By Max Bowenfirstname.lastname@example.org
Though masks and social distancing have led to a very different kind of summer, the many programs for children have seen a good turnout.
Steve Carvalho, director of the Parks and Recreation Department, said the timing of the closure of town offices was somewhat fortuitous, since the winter programs had just ended and those for spring had yet to begin. Much of the summer activities began at the end of June, when Phase 3 of the state’s re-opening plan took effect.
“It was detrimental, but it would have been devastating,” he said. “It’s a lot more difficult to pull the plug.”
Dan Brannock is the associate vice-president of operations for the Hockomock YMCA. When the branches re-opened to the public, a conservative approach was taken and programs were limited to those that could be run effectively with the restrictions. Swim lessons and sports were not held, but summer camps have started, and field trips and travel camps are being run—with limits on the number of participants.
“We knew we could do outdoor group exercise. People come in and work out,” said Brannock. “Quite honestly, we couldn’t do it without the local boards of health. They’ve been extremely supportive.”
Brannock said YMCA membership has dropped by approximately 50 percent, but those remaining are doing more than using the gym or daytime activities. During the pandemic, the Y offered emergency childcare as well as a food program that served 125,000 meals and handed out 10,000 bags of food. Those members that continued to pay their dues helped support these outreach efforts.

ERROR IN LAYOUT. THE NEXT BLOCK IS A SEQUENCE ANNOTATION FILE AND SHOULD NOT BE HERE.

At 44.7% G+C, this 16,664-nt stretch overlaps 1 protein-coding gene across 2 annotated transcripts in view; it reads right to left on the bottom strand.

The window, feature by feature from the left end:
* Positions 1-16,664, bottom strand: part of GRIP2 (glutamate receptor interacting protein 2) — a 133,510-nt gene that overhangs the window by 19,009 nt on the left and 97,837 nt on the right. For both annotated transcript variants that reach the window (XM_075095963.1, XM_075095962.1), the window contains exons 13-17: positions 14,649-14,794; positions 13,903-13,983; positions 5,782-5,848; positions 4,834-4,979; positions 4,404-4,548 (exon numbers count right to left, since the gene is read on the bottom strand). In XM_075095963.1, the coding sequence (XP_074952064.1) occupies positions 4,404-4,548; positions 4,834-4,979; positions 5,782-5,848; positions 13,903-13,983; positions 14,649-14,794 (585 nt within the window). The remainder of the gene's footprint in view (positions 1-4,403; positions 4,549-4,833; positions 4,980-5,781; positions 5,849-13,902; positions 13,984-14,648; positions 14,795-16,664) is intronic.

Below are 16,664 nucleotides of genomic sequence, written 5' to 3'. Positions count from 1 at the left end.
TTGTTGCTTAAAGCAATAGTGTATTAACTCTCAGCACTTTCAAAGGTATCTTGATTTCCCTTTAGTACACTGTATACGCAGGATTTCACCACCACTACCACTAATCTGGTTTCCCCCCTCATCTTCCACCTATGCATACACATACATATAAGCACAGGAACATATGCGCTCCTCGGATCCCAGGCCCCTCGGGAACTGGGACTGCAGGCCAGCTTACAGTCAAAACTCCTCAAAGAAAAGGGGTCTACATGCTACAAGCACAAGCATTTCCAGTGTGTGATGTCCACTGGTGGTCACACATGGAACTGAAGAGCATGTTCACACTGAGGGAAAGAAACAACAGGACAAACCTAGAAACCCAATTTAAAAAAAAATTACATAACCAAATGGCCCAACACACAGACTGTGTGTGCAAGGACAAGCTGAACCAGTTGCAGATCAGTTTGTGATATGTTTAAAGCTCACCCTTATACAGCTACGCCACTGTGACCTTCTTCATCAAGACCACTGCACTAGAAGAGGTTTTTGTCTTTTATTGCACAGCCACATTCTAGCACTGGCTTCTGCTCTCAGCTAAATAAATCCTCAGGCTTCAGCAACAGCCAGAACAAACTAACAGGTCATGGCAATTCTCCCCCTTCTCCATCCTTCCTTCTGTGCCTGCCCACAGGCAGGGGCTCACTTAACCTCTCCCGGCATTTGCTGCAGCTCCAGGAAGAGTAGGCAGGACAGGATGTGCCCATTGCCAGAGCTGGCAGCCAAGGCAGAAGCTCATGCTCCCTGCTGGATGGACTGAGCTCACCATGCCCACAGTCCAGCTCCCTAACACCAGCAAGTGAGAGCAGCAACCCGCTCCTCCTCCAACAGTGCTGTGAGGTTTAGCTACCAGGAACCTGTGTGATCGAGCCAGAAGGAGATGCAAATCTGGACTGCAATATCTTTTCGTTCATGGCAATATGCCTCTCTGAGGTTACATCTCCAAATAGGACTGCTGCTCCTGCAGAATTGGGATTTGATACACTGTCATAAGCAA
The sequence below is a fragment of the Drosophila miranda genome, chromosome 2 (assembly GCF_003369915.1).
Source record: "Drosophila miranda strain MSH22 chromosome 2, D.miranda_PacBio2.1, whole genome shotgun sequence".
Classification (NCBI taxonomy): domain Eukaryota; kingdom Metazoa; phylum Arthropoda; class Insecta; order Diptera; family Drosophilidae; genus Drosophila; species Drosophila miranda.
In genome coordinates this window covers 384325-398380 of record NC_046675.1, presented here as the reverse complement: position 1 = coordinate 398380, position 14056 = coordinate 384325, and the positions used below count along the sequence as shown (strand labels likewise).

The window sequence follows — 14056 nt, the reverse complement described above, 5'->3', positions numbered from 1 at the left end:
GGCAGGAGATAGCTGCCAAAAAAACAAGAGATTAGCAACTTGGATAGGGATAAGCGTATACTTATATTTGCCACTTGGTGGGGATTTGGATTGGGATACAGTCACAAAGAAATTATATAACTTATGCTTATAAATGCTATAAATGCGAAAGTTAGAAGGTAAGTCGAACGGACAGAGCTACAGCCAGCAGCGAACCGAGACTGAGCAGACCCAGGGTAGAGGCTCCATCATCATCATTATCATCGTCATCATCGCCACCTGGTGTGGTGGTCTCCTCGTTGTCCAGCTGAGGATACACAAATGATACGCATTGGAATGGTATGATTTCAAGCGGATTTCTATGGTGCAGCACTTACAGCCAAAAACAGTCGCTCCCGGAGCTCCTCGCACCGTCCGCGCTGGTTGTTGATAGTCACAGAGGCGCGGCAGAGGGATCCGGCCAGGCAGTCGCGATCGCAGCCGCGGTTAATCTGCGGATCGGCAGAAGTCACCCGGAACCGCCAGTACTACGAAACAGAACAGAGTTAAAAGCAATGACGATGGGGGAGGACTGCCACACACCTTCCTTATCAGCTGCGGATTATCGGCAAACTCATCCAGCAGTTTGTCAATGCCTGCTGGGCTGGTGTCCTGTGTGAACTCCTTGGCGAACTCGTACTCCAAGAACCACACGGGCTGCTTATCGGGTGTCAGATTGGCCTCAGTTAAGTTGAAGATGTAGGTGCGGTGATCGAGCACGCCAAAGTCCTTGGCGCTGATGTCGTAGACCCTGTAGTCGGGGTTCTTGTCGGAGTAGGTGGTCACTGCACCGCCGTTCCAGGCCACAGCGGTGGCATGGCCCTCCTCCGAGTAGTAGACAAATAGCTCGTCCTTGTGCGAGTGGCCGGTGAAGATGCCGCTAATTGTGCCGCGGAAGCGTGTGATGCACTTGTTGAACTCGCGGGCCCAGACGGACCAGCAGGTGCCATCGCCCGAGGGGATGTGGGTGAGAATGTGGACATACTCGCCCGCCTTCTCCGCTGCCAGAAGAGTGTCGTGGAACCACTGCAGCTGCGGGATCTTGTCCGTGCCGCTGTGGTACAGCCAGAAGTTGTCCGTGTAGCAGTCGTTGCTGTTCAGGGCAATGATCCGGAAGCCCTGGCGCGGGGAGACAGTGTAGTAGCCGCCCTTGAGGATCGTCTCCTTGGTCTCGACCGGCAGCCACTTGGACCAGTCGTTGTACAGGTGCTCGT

“It’s allowed us to continue this mission work,” said Brannock. “People think we’re a place to work out. It’s also an organization that supports the community in many different ways.”
Carvalho said there have been many modifications to the summer activities, in keeping with the state guidelines. He credited the town on doing a good job getting information out to the pubic, whether it was through the Coronavirus section of the town web site or the North Nurses Line. Staffed by school nurses, they offered contact tracing and stayed in touch with residents who tested positive for the virus.
“We were getting a lot of calls, but we were lucky that the town got ahead of that,” he said. “They put people in places to get answers to questions.”
The department has made a number of new hires whose sole job is the regular cleaning of the facilities, including the WWI Memorial Pool, which opened on July 1. Markers have been placed to keep the children more socially distant, and the staff wear masks at all times.
Carvalho said the summer camp has been running, though the number of signups has been reduced from 250 to 80, and some have been turned away due to limited space. In a given week, the program used to see 1,200 children, but with the changes, this has dropped to approximately 1,000. Carvalho said his staff was adamant about having summer camp, recognizing the importance to parents that their children have something to do in the summer. Field trips have been canceled, and in their place are more arts, crafts, and games.
“It’s important for the kids, we need to give them some type of normalcy,” said Carvalho. “The team has and continues to do a great job.”